Author(s): Zheng ZZ, Miao J, Zhao M, Tang M, Yeo AE,
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Abstract p239 is a virus-like particle constituted from hepatitis E virus (HEV) recombinant proteins. It can be used as a surrogate for HEV and as an investigative tool to study cellular interactions because of its ability to adsorb to and penetrate HepG2 cellular membranes. Our objective was to use p239 to define the role of HEV capsid proteins during the early stages of infection. Pull-down and MALDI-TOF MS experiments identified three host-cell proteins, Grp 78/Bip, alpha-tubulin and heat-shock protein 90 (HSP90), and the latter was investigated further. Antibodies to p239 alone or HSP90 alone could detect p239 or HSP90, suggesting the formation of a complex between p239 and HSP90. In the HepG2 cell, geldanamycin (GA), an HSP90-specific inhibitor, blocked intracellular transportation of p239, but had no effect on the binding and cellular entry of p239, suggesting that HSP90 was important for HEV capsid intracellular transportation. RT-PCR results showed that the efficiency of wild-type HEV infection was inhibited significantly by GA treatment, suggesting the importance of HSP90 in virus infectivity. It was concluded that HSP90 plays a crucial role in the intracellular transportation of viral capsids in the early stage of HEV infection.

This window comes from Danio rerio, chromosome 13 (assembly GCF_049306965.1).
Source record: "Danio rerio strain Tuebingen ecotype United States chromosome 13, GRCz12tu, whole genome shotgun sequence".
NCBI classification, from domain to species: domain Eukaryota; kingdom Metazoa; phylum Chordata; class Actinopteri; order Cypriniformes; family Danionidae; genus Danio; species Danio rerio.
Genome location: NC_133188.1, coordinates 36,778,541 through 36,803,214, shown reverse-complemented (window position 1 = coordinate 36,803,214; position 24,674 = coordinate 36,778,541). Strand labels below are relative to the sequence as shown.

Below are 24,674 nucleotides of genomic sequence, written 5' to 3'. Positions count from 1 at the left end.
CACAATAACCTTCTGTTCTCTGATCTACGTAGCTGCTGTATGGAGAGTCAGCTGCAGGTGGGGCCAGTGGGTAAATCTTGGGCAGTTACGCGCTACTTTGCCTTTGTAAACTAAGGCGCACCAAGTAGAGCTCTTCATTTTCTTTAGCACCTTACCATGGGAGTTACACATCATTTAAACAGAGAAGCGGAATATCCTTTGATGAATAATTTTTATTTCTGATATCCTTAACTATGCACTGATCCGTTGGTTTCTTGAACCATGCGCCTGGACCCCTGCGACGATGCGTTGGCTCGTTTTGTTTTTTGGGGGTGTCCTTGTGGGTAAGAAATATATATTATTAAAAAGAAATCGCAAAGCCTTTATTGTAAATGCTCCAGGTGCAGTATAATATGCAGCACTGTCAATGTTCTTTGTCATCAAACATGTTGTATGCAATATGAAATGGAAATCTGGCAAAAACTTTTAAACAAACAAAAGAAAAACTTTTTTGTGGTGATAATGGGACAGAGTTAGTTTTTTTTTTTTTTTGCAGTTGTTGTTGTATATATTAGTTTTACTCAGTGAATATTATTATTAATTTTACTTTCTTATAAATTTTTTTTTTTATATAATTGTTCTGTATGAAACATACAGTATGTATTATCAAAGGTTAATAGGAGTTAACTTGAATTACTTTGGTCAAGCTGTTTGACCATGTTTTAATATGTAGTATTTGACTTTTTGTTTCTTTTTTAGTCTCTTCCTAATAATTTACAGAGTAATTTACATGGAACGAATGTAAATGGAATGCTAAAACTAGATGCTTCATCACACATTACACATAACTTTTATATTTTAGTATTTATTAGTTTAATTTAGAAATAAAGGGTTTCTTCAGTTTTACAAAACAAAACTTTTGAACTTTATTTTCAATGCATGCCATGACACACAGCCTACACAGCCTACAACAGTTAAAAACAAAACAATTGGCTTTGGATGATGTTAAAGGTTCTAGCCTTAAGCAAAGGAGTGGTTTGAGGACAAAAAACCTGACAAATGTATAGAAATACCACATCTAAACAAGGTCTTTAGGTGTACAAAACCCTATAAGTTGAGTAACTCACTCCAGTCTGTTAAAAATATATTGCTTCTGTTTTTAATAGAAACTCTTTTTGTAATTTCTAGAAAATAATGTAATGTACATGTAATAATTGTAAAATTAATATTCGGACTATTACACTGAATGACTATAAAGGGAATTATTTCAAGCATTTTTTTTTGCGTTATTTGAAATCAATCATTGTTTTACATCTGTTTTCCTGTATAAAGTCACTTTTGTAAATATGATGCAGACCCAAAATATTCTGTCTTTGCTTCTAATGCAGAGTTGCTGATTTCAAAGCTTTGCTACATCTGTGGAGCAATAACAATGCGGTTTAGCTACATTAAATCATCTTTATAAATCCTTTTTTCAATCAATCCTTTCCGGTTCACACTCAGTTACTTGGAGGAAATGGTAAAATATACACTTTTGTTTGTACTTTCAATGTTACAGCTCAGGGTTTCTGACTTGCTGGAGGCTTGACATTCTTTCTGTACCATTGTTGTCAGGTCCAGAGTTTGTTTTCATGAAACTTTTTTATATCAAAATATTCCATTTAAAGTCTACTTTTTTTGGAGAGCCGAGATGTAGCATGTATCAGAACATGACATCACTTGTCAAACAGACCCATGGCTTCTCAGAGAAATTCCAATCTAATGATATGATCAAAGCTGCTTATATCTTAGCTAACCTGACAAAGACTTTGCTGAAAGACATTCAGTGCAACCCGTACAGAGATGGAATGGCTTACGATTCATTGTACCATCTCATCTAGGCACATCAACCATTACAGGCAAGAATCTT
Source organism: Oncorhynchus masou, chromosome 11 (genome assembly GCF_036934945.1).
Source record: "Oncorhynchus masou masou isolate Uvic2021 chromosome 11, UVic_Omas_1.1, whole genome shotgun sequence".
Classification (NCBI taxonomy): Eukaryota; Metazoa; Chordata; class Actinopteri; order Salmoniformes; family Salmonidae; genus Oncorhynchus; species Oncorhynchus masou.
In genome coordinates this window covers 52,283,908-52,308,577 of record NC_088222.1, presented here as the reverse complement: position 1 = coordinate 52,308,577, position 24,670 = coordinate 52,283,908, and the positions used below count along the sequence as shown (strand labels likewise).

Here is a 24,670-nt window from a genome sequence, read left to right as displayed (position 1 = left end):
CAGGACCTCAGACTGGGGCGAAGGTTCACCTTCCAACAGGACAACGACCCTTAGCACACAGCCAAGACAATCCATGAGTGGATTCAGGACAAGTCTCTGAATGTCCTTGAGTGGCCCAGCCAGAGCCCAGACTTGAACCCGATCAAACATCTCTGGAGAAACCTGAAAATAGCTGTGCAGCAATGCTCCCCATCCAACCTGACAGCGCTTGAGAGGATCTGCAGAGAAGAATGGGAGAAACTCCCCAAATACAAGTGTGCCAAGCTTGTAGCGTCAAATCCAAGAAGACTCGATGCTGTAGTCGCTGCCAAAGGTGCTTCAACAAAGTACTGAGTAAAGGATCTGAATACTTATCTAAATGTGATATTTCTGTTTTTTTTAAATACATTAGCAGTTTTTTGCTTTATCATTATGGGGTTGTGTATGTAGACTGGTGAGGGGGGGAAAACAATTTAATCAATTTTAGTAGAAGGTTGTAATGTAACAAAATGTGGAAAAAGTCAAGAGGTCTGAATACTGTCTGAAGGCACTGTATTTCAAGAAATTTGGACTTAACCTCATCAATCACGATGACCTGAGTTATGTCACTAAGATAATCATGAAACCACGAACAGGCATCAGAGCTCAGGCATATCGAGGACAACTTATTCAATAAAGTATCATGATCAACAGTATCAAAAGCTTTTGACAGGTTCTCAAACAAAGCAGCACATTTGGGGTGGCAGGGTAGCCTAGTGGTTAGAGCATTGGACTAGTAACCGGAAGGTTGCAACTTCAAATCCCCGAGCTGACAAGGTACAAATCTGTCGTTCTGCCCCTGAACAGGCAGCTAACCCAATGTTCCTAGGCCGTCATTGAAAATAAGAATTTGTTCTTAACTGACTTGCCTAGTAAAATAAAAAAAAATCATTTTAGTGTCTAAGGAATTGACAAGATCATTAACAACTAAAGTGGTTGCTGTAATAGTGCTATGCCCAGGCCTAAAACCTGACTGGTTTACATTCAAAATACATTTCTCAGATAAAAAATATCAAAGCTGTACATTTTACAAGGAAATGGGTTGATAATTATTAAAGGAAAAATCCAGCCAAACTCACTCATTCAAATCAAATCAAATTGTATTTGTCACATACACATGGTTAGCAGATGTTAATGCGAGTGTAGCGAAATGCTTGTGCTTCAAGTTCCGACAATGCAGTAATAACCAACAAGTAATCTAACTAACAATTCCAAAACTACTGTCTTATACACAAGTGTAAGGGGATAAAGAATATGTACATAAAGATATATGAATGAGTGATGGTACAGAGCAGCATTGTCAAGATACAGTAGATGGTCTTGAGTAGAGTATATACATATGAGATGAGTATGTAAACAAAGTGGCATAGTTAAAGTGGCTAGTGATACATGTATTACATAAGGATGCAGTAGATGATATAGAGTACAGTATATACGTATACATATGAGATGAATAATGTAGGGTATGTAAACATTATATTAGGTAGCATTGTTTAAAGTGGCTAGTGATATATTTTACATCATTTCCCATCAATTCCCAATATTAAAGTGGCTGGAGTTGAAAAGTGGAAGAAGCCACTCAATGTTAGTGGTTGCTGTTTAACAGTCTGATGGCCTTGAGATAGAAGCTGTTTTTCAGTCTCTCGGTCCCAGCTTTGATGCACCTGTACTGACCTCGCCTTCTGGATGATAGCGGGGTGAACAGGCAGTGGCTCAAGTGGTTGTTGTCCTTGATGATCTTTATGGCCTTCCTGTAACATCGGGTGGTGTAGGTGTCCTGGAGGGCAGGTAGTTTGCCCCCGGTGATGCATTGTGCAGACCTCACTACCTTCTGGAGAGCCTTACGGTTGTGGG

This article was published in J Gen Virol
and referenced in Journal of Clinical & Cellular Immunology